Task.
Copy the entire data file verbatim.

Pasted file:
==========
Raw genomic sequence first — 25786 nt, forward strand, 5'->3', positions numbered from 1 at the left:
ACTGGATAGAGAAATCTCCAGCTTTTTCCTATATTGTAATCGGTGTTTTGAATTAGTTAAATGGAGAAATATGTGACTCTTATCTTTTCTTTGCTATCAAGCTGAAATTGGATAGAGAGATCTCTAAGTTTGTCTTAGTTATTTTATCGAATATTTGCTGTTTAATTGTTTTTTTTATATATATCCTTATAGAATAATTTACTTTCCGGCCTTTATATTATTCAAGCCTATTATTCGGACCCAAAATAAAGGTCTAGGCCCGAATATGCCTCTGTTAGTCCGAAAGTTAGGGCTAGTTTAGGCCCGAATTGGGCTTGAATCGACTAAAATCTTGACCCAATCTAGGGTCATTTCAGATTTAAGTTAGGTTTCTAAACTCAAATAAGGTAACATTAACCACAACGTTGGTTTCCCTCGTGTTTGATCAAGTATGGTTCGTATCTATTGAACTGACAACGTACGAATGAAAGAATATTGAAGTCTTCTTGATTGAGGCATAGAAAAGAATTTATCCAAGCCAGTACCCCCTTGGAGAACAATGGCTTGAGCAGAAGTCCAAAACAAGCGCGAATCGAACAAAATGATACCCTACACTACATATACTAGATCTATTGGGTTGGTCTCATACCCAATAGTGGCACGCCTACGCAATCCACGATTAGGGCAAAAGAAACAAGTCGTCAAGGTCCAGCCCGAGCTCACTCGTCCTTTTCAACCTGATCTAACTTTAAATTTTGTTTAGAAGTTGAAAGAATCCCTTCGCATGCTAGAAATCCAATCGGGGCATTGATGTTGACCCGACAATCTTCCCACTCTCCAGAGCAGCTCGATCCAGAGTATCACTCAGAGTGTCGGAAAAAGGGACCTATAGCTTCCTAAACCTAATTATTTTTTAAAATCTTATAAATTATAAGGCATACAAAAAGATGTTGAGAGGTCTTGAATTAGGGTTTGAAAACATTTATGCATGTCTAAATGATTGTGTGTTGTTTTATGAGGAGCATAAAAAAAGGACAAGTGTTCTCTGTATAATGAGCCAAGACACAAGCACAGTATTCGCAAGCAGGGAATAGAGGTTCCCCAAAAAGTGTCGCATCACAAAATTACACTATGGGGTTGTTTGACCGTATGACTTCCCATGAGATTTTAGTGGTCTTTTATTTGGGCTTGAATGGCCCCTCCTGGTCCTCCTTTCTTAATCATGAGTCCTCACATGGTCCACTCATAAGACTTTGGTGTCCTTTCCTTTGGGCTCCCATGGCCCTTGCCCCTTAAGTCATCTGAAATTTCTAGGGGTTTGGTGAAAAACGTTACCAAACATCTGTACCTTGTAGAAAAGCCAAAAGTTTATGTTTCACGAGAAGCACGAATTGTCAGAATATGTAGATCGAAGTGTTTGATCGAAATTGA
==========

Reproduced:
Raw genomic sequence first — 25786 nt, forward strand, 5'->3', positions numbered from 1 at the left:
ACTGGATAGAGAAATCTCCAGCTTTTTCCTATATTGTAATCGGTGTTTTGAATTAGTTAAATGGAGAAATATGTGACTCTTATCTTTTCTTTGCTATCAAGCTGAAATTGGATAGAGAGATCTCTAAGTTTGTCTTAGTTATTTTATCGAATATTTGCTGTTTAATTGTTTTTTTTATATATATCCTTATAGAATAATTTACTTTCCGGCCTTTATATTATTCAAGCCTATTATTCGGACCCAAAATAAAGGTCTAGGCCCGAATATGCCTCTGTTAGTCCGAAAGTTAGGGCTAGTTTAGGCCCGAATTGGGCTTGAATCGACTAAAATCTTGACCCAATCTAGGGTCATTTCAGATTTAAGTTAGGTTTCTAAACTCAAATAAGGTAACATTAACCACAACGTTGGTTTCCCTCGTGTTTGATCAAGTATGGTTCGTATCTATTGAACTGACAACGTACGAATGAAAGAATATTGAAGTCTTCTTGATTGAGGCATAGAAAAGAATTTATCCAAGCCAGTACCCCCTTGGAGAACAATGGCTTGAGCAGAAGTCCAAAACAAGCGCGAATCGAACAAAATGATACCCTACACTACATATACTAGATCTATTGGGTTGGTCTCATACCCAATAGTGGCACGCCTACGCAATCCACGATTAGGGCAAAAGAAACAAGTCGTCAAGGTCCAGCCCGAGCTCACTCGTCCTTTTCAACCTGATCTAACTTTAAATTTTGTTTAGAAGTTGAAAGAATCCCTTCGCATGCTAGAAATCCAATCGGGGCATTGATGTTGACCCGACAATCTTCCCACTCTCCAGAGCAGCTCGATCCAGAGTATCACTCAGAGTGTCGGAAAAAGGGACCTATAGCTTCCTAAACCTAATTATTTTTTAAAATCTTATAAATTATAAGGCATACAAAAAGATGTTGAGAGGTCTTGAATTAGGGTTTGAAAACATTTATGCATGTCTAAATGATTGTGTGTTGTTTTATGAGGAGCATAAAAAAAGGACAAGTGTTCTCTGTATAATGAGCCAAGACACAAGCACAGTATTCGCAAGCAGGGAATAGAGGTTCCCCAAAAAGTGTCGCATCACAAAATTACACTATGGGGTTGTTTGACCGTATGACTTCCCATGAGATTTTAGTGGTCTTTTATTTGGGCTTGAATGGCCCCTCCTGGTCCTCCTTTCTTAATCATGAGTCCTCACATGGTCCACTCATAAGACTTTGGTGTCCTTTCCTTTGGGCTCCCATGGCCCTTGCCCCTTAAGTCATCTGAAATTTCTAGGGGTTTGGTGAAAAACGTTACCAAACATCTGTACCTTGTAGAAAAGCCAAAAGTTTATGTTTCACGAGAAGCACGAATTGTCAGAATATGTAGATCGAAGTGTTTGATCGAAATTGA